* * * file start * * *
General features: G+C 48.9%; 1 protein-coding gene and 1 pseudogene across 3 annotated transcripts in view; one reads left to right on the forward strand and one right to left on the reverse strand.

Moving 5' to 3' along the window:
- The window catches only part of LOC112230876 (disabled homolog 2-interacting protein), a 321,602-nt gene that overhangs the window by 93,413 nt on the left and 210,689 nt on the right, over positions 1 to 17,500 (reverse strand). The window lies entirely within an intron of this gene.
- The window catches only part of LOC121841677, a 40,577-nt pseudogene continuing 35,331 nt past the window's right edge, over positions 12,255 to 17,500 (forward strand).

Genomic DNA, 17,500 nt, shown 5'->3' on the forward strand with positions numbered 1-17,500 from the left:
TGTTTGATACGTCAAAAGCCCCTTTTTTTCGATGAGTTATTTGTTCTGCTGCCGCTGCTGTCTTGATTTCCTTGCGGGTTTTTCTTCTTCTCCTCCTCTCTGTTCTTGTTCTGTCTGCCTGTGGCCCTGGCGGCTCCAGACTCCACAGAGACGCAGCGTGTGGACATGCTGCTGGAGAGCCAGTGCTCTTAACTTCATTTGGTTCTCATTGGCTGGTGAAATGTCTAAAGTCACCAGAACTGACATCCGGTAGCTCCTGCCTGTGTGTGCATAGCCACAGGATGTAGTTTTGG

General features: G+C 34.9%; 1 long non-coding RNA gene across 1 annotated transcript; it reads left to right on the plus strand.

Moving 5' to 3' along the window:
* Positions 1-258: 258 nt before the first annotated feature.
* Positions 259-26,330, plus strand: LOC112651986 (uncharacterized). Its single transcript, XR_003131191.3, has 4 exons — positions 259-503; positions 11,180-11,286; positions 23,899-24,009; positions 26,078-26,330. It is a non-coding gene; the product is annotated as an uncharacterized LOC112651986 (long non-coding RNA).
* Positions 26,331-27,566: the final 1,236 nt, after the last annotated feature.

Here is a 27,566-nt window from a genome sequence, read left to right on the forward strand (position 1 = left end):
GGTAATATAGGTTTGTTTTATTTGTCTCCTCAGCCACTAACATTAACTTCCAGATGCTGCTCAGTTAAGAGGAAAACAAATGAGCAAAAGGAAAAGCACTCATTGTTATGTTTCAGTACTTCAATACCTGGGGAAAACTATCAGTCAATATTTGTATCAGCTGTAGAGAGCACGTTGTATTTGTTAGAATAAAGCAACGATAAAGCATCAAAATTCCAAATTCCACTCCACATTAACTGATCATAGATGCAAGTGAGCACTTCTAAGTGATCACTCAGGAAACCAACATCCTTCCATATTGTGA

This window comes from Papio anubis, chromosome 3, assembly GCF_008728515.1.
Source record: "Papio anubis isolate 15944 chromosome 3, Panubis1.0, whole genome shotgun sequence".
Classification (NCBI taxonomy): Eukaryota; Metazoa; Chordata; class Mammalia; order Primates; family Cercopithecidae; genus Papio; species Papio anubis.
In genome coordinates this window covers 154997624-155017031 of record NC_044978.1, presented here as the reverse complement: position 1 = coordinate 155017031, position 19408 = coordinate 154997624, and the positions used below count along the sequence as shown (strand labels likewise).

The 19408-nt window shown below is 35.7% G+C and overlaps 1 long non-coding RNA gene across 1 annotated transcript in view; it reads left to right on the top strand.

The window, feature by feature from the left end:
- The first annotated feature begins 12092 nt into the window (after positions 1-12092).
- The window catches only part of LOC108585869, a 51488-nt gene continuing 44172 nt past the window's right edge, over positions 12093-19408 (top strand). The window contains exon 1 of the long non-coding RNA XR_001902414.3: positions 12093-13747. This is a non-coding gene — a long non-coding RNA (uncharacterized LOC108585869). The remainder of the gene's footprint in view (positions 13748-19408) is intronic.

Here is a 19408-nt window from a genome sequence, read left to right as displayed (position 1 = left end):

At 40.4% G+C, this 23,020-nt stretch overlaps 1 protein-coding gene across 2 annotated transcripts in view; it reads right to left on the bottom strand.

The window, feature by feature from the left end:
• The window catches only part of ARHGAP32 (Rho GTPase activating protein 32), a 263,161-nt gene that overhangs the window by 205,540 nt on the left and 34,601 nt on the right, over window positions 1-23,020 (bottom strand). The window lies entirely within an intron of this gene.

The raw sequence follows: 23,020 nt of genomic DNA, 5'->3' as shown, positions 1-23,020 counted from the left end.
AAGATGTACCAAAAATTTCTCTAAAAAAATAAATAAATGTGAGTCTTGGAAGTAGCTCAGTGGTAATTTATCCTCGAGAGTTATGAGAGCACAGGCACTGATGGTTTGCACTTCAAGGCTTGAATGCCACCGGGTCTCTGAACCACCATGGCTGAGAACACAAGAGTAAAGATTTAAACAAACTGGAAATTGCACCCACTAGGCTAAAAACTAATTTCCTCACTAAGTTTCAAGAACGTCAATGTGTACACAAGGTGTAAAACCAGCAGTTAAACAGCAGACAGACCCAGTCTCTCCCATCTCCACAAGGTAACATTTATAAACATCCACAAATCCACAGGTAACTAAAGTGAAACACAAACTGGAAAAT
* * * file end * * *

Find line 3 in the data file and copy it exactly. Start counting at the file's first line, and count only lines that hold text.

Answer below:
- The window catches only part of LOC112230876 (disabled homolog 2-interacting protein), a 321,602-nt gene that overhangs the window by 93,413 nt on the left and 210,689 nt on the right, over positions 1 to 17,500 (reverse strand). The window lies entirely within an intron of this gene.